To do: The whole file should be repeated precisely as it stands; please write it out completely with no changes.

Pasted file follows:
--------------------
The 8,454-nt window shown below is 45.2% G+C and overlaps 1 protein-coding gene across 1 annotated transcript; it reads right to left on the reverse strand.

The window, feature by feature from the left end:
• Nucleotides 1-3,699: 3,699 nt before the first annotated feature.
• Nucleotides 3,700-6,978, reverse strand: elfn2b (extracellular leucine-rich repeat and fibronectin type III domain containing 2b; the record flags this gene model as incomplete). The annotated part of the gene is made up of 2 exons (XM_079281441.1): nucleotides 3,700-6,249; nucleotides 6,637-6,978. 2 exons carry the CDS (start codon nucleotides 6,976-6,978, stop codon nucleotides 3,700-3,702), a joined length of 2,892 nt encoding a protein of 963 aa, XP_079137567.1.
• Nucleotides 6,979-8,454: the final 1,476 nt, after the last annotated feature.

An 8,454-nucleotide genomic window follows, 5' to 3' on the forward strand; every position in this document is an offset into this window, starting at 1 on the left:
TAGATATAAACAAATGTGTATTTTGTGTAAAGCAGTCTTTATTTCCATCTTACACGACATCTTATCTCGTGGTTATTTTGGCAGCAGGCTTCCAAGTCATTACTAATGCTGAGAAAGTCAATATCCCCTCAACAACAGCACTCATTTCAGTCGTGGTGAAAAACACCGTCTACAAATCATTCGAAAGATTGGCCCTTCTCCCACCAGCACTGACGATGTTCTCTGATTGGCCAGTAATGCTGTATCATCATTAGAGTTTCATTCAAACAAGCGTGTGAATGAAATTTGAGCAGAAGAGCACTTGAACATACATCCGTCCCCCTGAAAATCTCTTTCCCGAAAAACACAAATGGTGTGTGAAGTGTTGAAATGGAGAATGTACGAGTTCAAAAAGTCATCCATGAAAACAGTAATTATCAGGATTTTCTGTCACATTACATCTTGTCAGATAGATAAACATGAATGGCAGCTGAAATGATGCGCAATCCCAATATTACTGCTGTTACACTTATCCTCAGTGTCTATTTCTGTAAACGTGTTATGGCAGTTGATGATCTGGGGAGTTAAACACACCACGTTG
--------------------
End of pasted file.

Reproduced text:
The 8,454-nt window shown below is 45.2% G+C and overlaps 1 protein-coding gene across 1 annotated transcript; it reads right to left on the reverse strand.

The window, feature by feature from the left end:
• Nucleotides 1-3,699: 3,699 nt before the first annotated feature.
• Nucleotides 3,700-6,978, reverse strand: elfn2b (extracellular leucine-rich repeat and fibronectin type III domain containing 2b; the record flags this gene model as incomplete). The annotated part of the gene is made up of 2 exons (XM_079281441.1): nucleotides 3,700-6,249; nucleotides 6,637-6,978. 2 exons carry the CDS (start codon nucleotides 6,976-6,978, stop codon nucleotides 3,700-3,702), a joined length of 2,892 nt encoding a protein of 963 aa, XP_079137567.1.
• Nucleotides 6,979-8,454: the final 1,476 nt, after the last annotated feature.

An 8,454-nucleotide genomic window follows, 5' to 3' on the forward strand; every position in this document is an offset into this window, starting at 1 on the left:
TAGATATAAACAAATGTGTATTTTGTGTAAAGCAGTCTTTATTTCCATCTTACACGACATCTTATCTCGTGGTTATTTTGGCAGCAGGCTTCCAAGTCATTACTAATGCTGAGAAAGTCAATATCCCCTCAACAACAGCACTCATTTCAGTCGTGGTGAAAAACACCGTCTACAAATCATTCGAAAGATTGGCCCTTCTCCCACCAGCACTGACGATGTTCTCTGATTGGCCAGTAATGCTGTATCATCATTAGAGTTTCATTCAAACAAGCGTGTGAATGAAATTTGAGCAGAAGAGCACTTGAACATACATCCGTCCCCCTGAAAATCTCTTTCCCGAAAAACACAAATGGTGTGTGAAGTGTTGAAATGGAGAATGTACGAGTTCAAAAAGTCATCCATGAAAACAGTAATTATCAGGATTTTCTGTCACATTACATCTTGTCAGATAGATAAACATGAATGGCAGCTGAAATGATGCGCAATCCCAATATTACTGCTGTTACACTTATCCTCAGTGTCTATTTCTGTAAACGTGTTATGGCAGTTGATGATCTGGGGAGTTAAACACACCACGTTG